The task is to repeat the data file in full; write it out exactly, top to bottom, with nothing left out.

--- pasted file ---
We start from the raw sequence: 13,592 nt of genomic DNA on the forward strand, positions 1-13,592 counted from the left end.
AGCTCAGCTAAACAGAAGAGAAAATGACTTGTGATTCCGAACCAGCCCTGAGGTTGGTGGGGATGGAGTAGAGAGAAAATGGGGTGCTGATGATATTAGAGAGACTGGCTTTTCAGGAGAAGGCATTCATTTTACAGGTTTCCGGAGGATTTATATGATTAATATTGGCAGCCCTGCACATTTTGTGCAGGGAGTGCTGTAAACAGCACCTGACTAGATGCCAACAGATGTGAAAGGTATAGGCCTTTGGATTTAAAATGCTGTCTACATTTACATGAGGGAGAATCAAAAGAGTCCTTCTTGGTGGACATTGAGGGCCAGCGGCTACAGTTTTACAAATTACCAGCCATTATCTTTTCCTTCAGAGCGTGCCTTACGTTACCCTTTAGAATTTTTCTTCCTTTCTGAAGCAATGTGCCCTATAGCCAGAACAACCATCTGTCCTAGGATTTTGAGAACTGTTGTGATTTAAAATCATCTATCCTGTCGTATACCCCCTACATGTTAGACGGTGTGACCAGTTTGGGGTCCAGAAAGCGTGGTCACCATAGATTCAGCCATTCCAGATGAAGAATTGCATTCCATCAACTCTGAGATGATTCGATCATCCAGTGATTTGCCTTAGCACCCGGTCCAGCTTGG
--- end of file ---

We start from the raw sequence: 13,592 nt of genomic DNA on the forward strand, positions 1-13,592 counted from the left end.
AGCTCAGCTAAACAGAAGAGAAAATGACTTGTGATTCCGAACCAGCCCTGAGGTTGGTGGGGATGGAGTAGAGAGAAAATGGGGTGCTGATGATATTAGAGAGACTGGCTTTTCAGGAGAAGGCATTCATTTTACAGGTTTCCGGAGGATTTATATGATTAATATTGGCAGCCCTGCACATTTTGTGCAGGGAGTGCTGTAAACAGCACCTGACTAGATGCCAACAGATGTGAAAGGTATAGGCCTTTGGATTTAAAATGCTGTCTACATTTACATGAGGGAGAATCAAAAGAGTCCTTCTTGGTGGACATTGAGGGCCAGCGGCTACAGTTTTACAAATTACCAGCCATTATCTTTTCCTTCAGAGCGTGCCTTACGTTACCCTTTAGAATTTTTCTTCCTTTCTGAAGCAATGTGCCCTATAGCCAGAACAACCATCTGTCCTAGGATTTTGAGAACTGTTGTGATTTAAAATCATCTATCCTGTCGTATACCCCCTACATGTTAGACGGTGTGACCAGTTTGGGGTCCAGAAAGCGTGGTCACCATAGATTCAGCCATTCCAGATGAAGAATTGCATTCCATCAACTCTGAGATGATTCGATCATCCAGTGATTTGCCTTAGCACCCGGTCCAGCTTGG